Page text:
DEAR MISS MANNERS: Due to the vagaries of fate, I now find myself having dinner once a week with the gentleman who was my favorite author when I was in high school. We are cordial, even friendly, to the point of inviting each other to private parties in our homes.
Sometimes he asks me my opinions of his recent work. Frankly, I don't read genre fiction any more, and I haven't read any of his books in decades. How do I dodge his questions without hurting his feelings?
GENTLE READER: With a bit of judicious dialogue:
"Oh, you already know I've always been your greatest fan. But tell me what sort of reaction you are getting from critics and readers. Sometimes I feel that even your admirers don't fully appreciate the depth of your work."
In Miss Manners' experience, that ought to keep any author going until you can safely say, "Oh, my, the time has flown, I didn't realize how late it is."
DEAR MISS MANNERS: My 23-year-old son is engaged to be married next summer. His finance [sic] is planning a large wedding (400-plus). My son recently informed me that, according to her, it is "customary" for the groom's parents to pay for the liquor at the wedding reception and for a honeymoon to Hawaii (as this is where all young couples now go). The estimated cost of the reception's open bar is $12,000, and the Hawaiian honeymoon nearly $5,000.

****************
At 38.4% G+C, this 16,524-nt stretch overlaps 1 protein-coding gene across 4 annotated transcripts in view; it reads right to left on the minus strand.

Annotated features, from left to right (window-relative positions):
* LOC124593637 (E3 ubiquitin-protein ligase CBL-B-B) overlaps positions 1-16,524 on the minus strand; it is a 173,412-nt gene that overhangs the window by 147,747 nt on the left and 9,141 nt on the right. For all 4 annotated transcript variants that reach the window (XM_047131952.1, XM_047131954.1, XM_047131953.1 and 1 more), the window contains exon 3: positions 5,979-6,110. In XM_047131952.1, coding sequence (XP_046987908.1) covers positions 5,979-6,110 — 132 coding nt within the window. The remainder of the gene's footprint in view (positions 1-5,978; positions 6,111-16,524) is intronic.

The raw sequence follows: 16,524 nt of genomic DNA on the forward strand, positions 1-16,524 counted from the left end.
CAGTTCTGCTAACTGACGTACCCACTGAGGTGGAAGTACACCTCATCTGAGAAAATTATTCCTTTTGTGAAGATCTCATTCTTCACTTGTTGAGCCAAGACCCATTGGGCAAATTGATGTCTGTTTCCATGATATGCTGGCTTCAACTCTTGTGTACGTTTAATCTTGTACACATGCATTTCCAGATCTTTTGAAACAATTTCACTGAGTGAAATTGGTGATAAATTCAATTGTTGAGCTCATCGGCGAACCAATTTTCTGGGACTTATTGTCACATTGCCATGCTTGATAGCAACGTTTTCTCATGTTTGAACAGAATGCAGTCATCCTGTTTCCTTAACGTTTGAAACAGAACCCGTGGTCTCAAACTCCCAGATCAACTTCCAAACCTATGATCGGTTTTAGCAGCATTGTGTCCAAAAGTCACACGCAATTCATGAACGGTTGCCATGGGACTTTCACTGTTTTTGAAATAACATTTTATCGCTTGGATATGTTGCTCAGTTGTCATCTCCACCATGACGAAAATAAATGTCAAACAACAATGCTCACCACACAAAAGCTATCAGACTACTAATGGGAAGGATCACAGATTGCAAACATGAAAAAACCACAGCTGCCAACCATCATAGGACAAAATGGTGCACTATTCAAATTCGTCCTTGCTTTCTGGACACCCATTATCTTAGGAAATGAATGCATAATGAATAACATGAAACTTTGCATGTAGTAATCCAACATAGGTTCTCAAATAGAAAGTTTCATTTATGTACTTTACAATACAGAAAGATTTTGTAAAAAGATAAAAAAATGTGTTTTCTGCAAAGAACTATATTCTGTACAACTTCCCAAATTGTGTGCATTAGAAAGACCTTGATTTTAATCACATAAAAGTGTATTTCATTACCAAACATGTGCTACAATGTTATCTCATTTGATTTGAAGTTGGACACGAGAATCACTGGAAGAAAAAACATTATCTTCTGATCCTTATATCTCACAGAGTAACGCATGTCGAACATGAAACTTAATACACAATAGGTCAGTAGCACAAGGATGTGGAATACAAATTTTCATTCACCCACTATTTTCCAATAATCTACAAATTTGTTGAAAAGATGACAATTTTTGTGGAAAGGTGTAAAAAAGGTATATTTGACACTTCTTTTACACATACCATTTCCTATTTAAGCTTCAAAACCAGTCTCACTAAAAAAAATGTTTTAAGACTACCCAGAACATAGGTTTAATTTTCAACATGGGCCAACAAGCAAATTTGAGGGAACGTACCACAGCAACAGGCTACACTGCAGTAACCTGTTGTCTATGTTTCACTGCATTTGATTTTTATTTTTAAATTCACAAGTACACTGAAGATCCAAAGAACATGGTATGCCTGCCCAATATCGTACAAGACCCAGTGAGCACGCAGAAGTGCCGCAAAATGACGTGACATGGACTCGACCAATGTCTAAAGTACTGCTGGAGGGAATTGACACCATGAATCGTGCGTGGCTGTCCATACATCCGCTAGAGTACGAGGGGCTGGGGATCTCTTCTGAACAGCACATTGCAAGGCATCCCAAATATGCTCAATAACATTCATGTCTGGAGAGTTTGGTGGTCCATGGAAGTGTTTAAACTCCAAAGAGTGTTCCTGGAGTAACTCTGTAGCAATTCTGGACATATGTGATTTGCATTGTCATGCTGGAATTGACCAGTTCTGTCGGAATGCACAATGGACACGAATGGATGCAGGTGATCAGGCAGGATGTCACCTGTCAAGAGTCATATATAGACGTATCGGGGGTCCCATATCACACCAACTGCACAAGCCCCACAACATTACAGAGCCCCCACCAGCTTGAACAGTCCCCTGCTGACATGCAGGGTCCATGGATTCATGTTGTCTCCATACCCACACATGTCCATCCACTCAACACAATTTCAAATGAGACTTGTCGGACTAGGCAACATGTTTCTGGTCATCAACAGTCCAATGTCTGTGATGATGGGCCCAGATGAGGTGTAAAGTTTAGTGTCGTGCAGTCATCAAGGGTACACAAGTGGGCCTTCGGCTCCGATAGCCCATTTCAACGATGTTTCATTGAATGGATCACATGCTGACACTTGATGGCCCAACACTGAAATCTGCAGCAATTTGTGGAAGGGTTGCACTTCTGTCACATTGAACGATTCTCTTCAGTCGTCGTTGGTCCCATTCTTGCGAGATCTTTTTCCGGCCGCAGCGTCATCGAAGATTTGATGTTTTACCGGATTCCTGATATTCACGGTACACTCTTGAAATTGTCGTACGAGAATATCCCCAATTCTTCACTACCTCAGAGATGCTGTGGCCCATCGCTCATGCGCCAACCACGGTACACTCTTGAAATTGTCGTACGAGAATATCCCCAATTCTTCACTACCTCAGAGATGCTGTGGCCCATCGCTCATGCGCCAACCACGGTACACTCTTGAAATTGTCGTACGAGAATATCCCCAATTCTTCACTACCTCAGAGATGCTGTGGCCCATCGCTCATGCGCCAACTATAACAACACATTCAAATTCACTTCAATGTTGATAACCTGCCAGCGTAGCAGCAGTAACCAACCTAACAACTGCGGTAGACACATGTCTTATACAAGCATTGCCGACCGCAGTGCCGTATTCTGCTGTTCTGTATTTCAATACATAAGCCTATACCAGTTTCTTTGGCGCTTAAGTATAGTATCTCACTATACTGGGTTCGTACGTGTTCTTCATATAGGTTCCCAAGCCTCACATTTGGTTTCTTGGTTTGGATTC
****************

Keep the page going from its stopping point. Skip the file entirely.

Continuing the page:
It was my understanding that the bride's family was primarily responsible for the wedding and that the groom's family paid for the pre-nuptial meal and the groomsmen's gifts. Any other financial assistance from the groom's family was optional. We are not involved in planning this wedding and are certainly not of the financial means to cover such large expenses.
Can you provide some guidance? We want to fulfill our obligations and maintain cordial relations, but we are not of a financial means to spend thousands of dollars to fulfill the bride's every wish.
GENTLE READER: Fully half the letters Miss Manners receives about engagements and weddings put an extra "N" in the words "fiancee" or "fiance," as you did. She used to think it was a typographical accident.
Apparently not. The state of being engaged is now interpreted as granting license to control other people's finances. Parents, wedding attendants and guests are told what they must allocate through contributions, sponsorship and purchase.
And what authority is there for granting this unprecedented ability to dictate expenditure regardless of the owners' thoughts or wishes?
"Etiquette," claim the finances and financees. It is only proper that others fork it over, they declare.
Oh, no they don't. Miss Manners is not going to stand for etiquette's being portrayed as extortion, and she is surprised that anyone else submits to being victimized. Furthermore, the finances and financees always prove to be ignorant of what is "customary."
Customarily, the bride's family pays for all the wedding festivities, and the bridegroom pays for the groomsmen's presents, the entire wedding trip and any other expenses the couple may incur from then on.
In recent years, this has been modified in the interest of fairness so that the bridegroom's family may offer to give a dinner the evening before the wedding or otherwise share in the wedding expenses. However, all of this, including the bride's family's assumption of costs, is voluntary, and saddling people with bills that strain their means is as improper as it is cruel.